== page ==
Isadore M. Singer

from Wikipedia, the free encyclopedia
Isadore Singer, 1977

Isadore Manuel Singer (born May 3, 1924 in Detroit , † February 11, 2021 in Boxborough , Massachusetts ) was an American mathematician at the Massachusetts Institute of Technology specializing in analysis .

Live and act

Isadore Singer was the child of Simon and Freda Singer, Polish immigrants. His father, who only spoke Yiddish, was a printer. His mother was a seamstress. Isadore quickly learned English and taught the language to his family. He had a brother, Sidney, who was a physicist who died in 2016.

Singer graduated from the University of Michigan and received his bachelor's degree in 1944. After three years in the US Army, he went to the University of Chicago , where he received his doctorate under Irving Segal in 1950 (Lie Algebras of unbounded operators) . After completing his doctorate, he became a Moore Instructor at the Massachusetts Institute of Technology (MIT) and an Assistant Professor at the University of California, Los Angeles (UCLA) in 1952 . In 1954/5 he was Visiting Assistant Professor at Columbia University and in 1955/56 at the Institute for Advanced Study . He was then an assistant professor and from 1958 associate professor at MIT, where he received a full professorship in 1959. From 1970 he was there “ Norbert Wiener Professor”. In 1977 he went to the University of California, Berkeley as a visiting professor and from 1979 as a full professor . In 1983 he returned to MIT.

Singer was a member of the National Academy of Sciences , since 1959 the American Academy of Arts and Sciences and since 1985 the American Philosophical Society . In 1969 he received the Bôcher Memorial Prize , in 1988 the Wigner Medal and in 2000 the Leroy P. Steele Prize of the American Mathematical Society (AMS), of which he was a fellow. In 1983 he received the National Medal of Science. In 1970/72 he was Vice President of the AMS. In 1974 he gave a plenary lecture at the International Congress of Mathematicians (ICM) in Vancouver (Eigenvalues ​​of the Laplacian and Invariants of Manifolds). In 2004 he gave the Gauss lecture of the German Mathematicians Association (DMV).

In 2004 he was awarded the Abel Prize together with Michael Francis Atiyah for the discovery and proof of the Atiyah-Singer index theorem . The work began in 1968 and was continued in the 1970s in collaboration with Vijay Kumar Patodi (index theorem for bounded manifolds ). Patodi also expanded the access to geometric information about a manifold (such as curvature ) discovered by Singer and Henry McKean via the core of the heat conduction equation ( Laplace operator ). Warren Ambrose and Singer's theorem connects the curvature form with the holonomy of the cohesive form in a main fiber bundle .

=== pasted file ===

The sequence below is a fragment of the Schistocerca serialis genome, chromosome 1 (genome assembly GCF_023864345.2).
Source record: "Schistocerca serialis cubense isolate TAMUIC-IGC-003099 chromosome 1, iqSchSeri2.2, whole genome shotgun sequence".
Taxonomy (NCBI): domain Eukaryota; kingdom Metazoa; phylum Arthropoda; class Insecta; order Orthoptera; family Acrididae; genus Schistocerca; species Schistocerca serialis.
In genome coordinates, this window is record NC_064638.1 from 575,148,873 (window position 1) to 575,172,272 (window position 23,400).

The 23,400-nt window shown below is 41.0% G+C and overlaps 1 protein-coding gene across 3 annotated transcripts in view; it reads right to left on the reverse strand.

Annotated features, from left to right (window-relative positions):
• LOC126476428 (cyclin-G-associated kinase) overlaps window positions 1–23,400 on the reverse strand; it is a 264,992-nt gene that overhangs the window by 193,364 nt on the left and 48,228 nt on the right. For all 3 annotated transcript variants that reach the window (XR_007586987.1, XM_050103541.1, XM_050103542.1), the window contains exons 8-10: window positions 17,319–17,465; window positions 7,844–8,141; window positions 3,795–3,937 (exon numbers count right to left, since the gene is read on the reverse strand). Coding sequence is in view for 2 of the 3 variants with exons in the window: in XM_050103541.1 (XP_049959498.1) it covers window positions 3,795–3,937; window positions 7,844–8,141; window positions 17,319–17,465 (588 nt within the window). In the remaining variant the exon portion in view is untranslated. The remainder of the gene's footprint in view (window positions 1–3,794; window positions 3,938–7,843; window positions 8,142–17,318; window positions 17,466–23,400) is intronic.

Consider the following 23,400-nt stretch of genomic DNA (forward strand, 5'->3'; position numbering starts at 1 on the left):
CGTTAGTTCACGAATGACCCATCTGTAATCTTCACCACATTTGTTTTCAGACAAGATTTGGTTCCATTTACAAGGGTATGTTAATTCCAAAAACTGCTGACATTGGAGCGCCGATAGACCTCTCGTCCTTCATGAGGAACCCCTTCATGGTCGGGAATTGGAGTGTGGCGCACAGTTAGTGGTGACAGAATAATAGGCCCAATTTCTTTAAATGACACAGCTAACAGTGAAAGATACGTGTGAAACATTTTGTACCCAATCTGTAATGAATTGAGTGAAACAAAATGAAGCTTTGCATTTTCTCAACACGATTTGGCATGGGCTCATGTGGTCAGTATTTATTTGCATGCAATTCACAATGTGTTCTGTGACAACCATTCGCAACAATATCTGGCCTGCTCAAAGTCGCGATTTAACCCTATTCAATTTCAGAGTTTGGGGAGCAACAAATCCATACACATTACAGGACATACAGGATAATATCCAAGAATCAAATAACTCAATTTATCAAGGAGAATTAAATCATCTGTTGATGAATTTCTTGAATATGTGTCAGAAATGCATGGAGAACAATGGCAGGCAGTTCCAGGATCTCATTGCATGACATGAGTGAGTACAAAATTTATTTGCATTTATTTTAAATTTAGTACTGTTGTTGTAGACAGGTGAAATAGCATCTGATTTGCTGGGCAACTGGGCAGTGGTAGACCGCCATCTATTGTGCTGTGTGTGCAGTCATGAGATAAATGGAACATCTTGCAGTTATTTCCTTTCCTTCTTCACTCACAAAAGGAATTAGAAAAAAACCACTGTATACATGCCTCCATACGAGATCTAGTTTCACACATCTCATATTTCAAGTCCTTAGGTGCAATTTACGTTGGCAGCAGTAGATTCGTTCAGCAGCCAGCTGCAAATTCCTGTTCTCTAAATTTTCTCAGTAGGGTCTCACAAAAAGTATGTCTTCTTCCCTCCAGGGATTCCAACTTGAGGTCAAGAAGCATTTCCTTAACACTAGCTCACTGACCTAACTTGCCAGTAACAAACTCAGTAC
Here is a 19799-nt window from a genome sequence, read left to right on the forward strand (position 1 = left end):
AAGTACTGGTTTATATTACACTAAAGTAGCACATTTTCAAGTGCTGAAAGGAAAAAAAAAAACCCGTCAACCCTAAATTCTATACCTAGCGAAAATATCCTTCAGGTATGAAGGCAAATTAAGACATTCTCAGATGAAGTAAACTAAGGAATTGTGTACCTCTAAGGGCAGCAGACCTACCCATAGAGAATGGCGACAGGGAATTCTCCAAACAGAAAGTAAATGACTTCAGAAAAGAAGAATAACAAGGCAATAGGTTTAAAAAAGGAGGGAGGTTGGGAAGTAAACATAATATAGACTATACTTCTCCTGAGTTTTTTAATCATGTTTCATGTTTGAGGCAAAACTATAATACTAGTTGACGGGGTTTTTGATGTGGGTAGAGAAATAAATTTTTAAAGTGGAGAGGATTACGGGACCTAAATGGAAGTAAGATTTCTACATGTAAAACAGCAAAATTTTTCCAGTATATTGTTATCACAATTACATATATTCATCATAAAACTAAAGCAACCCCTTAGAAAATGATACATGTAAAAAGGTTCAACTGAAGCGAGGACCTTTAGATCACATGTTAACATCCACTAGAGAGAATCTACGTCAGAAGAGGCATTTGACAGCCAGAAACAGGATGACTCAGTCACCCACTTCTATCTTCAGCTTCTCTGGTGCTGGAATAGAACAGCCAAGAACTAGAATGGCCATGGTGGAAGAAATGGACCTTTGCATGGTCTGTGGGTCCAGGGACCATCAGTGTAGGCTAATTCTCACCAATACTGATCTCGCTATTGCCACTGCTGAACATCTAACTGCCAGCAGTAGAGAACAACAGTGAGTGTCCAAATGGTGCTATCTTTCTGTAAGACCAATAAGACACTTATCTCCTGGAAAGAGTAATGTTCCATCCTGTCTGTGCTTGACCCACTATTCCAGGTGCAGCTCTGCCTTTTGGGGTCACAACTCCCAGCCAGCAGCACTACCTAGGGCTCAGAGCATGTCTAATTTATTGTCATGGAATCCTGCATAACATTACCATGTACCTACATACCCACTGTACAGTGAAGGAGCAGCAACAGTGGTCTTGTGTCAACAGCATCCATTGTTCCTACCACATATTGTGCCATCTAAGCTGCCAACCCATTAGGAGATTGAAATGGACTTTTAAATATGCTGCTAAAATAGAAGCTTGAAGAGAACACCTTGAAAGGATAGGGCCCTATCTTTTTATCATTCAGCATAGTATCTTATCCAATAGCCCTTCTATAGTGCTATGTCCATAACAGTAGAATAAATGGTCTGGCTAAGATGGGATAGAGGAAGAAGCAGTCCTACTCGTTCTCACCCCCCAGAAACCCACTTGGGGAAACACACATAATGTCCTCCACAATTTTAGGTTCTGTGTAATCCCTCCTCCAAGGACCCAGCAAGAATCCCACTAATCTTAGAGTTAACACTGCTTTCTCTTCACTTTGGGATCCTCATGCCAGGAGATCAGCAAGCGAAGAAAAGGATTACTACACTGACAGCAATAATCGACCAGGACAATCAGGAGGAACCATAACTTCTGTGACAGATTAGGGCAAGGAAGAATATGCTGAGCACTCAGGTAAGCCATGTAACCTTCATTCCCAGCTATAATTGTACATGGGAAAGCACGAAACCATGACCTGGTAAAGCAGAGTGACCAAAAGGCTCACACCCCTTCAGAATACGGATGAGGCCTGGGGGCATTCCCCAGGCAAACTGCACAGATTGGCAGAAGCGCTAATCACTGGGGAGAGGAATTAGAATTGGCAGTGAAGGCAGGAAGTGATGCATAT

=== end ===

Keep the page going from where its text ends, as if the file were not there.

With Daniel Burrill Ray , he developed the theory of analytic torsion between 1971 and 1973 , which provides invariants of Riemannian manifolds , formed from the eigenvalues ​​of the Laplace operator.

The Kadison-Singer problem (1959) in the theory of operator algebras, solved in 2013 by Daniel Spielman and others, is named after him and Richard Kadison . With Kadison he founded the field of triangular operator algebras.

Singer also read regularly for beginners and wrote an introduction to topology and geometry. He was also interested in the connections between modern differential geometry and theoretical physics.

He was married to Sheila Ruff from 1961, with whom he had five children.

He died at home on February 11, 2021 at the age of 96.

His PhD students include Daniel Freed , Frank W. Warner , Nancy Stanton , Linda Rothschild , Hugo Rossi, and John Lott .


  • with S. Sternberg: The infinite groups of Lie and Cartan. I. The transitive groups. J. Analyze Math. 15 1965 1-114.
  • with H. McKean: Curvature and the eigenvalues ​​of the Laplacian. J. Differential Geometry 1 1967 no. 1, 43-69.
  • with M. Atiyah: The index of elliptic operators. Ann. of Math. (2) I : 87 1968 484-530. III : 87 1968 546-604. IV : 93 1971 119-138. V : 93 1971 139-149.
  • with D. Ray: R-torsion and the Laplacian on Riemannian manifolds. Advances in Math. 7, 145-210. (1971).
  • with D. Ray: Analytic torsion for complex manifolds. Ann. of Math. (2) 98: 154-177 (1973).
  • with M. Atiyah. V. Patodi: Spectral asymmetry and Riemannian geometry. Math. Proc. Cambridge Philos. Soc. I : 77: 43-69 (1975). II : 78 (1975) no. 3, 405-432. III : 79 (1976), no. 1, 71-99.
  • with S. Axelrod: Chern-Simons perturbation theory. II. J. Differential Geom. 39 (1994), no. 1, 173-213.
  • with J. Thorpe: Lecture notes on elementary topology and geometry, Springer 1967, Undergraduate Texts in Mathematics, 1976.


  • Interview in Joel Segel (Ed.), Recountings, Conversations with MIT mathematicians, AK Peters 2009.
  • S.-T. Yau (Ed.): The founders of index theory: reminiscences of Atiyah, Bott, Hirzebruch and Singer, International Press, Somerville 2003.
  • Interview with Atiyah and Singer, Mitteilungen DMV, 2004, No. 4.
  • Interview with Atiyah and Singer, Notices AMS, 2005, No. 2.

Web links

Individual evidence

  1. Isadore Singer, Who Bridged a Gulf From Math to Physics, this at 96 , New York Times, February 12, 2021; accessed on February 13, 2021
  2. Isadore M. Singer May 3, 1924 - Feb 11, 2021. In: MIT. Retrieved February 12, 2021 .
  3. ^ Mathematics Genealogy Project